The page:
Salt rock deposit is considered as a perfect medium for oil and gas underground storage and high level nuclear waste disposal. But the stratification, the distinct deformation between the interlayer and the host rock could be of critical importance for the deformation and stability behaviour of the caverns in the case of bedded rock mass. The creep deformation distinction of the interbed and salt rock surrounding gas storage cavern was represented utilizing numerical creep and interface models. The analysis results demonstrate the stratification effect on the creep deformation figures of the stratified salt rock proving to be strong. The shear deformation distinction between salt rock and the interlayer and, hence, the damage potential are notable when the distinction of the deformation and strength behaviour between salt rock and the interlayer is significant. But an instable and untight tendency of bedded salt rock surrounding gas storage cavern could not be concluded from the analyses since the affected areas are only limited in the vicinity of the cavern.


Bedded salt formations are common in China, serving as one important medium for the underground gas and oil storage and disposal of high level nuclear waste (HLW). The projects of ‘West-east gas pipeline’ strongly require gas storage in the nearby regions along the pipelines. The salt formations in Jintan, province Jiangsu, and in Yunying, province Hubei, are selected as host rock for the gas and oil storage, where are different deposition and tectonic history of salt rock, resulting in some differences in depth, lithology and typical geologic structure for the dominant bedded salt intervals. The bedded salt formations are layered and interspersed with non-salt sedimentary materials such as anhydrite, shale, and clay stone. The salt layers themselves often contain significant impurities. The negative influence factors on the gas storage cavern by leaching and operating could be various, but we consider by operating 2 important ones: the layered, heterogeneous lithology and the deferential formation, creep, and probably bedding slip between individual layers.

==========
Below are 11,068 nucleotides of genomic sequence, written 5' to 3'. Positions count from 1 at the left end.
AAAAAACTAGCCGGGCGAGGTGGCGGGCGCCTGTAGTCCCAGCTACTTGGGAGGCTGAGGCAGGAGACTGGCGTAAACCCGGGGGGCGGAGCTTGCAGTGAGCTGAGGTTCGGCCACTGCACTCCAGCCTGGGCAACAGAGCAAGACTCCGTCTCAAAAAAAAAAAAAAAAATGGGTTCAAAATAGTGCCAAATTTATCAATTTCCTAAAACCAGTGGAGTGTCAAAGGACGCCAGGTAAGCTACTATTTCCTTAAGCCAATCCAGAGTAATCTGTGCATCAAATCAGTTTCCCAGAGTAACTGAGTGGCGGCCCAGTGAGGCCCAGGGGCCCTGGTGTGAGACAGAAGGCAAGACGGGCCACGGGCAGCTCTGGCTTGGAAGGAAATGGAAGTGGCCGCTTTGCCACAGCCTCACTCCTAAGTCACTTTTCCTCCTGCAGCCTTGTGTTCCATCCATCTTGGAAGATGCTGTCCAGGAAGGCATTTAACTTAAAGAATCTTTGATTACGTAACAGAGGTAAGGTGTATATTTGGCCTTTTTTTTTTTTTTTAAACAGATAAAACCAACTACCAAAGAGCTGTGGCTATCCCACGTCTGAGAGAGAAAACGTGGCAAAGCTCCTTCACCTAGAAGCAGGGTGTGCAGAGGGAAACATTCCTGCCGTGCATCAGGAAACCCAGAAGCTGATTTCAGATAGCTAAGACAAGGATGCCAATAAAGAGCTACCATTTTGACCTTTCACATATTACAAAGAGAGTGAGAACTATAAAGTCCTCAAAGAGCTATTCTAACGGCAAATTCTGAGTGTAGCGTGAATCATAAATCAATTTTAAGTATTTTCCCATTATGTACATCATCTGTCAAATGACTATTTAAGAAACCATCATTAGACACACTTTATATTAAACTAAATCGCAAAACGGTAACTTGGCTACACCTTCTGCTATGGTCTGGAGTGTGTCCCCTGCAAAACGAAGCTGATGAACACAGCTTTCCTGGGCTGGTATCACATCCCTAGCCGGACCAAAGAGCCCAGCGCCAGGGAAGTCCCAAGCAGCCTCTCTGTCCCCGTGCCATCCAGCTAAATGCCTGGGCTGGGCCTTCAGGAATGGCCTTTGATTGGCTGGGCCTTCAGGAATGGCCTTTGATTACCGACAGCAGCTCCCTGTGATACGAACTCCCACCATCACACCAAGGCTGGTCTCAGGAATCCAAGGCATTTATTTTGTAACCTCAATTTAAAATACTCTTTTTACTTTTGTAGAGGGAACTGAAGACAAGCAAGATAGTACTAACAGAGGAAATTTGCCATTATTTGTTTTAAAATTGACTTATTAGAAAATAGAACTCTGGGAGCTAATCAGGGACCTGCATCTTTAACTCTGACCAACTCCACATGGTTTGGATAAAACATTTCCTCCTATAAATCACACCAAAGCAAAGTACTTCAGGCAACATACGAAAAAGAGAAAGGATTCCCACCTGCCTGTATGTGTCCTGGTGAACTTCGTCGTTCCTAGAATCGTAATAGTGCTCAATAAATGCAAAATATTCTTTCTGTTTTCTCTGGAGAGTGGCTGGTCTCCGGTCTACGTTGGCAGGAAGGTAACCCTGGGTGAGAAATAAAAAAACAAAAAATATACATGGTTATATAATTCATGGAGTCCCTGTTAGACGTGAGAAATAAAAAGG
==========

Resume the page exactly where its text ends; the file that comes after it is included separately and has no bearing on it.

Most studies on the gas storage have been limited within the pure, homogeneous salt of stocks or domes, and only few have been related to the critical, abovementioned influence aspects. Istvan J.A. et al (1997) have reported a case history of three natural gas storage caverns that were developed specifically for natural gas storage in bedded salt. Coring and rock mechanics studies indicated that the salt could be divided into two distinctive types, one of which could not support an underground excavation. Rock mechanics testing was limited to salt cores, but insoluble ledges and intercalated redbed clay played a great part in the ultimate cavern shapes and spans. On the basis of uniaxial strength testing, cavern instability was anticipated. Because triaxial compression occurs within unmined bedded salt and the strength of the material is very high, hence the cavern is stable. By time dependent tests the author have concluded that tests involving salt do not, generally, exhibit the tertiary creep phase.

This content is only available via PDF.
You can access this article if you purchase or spend a download.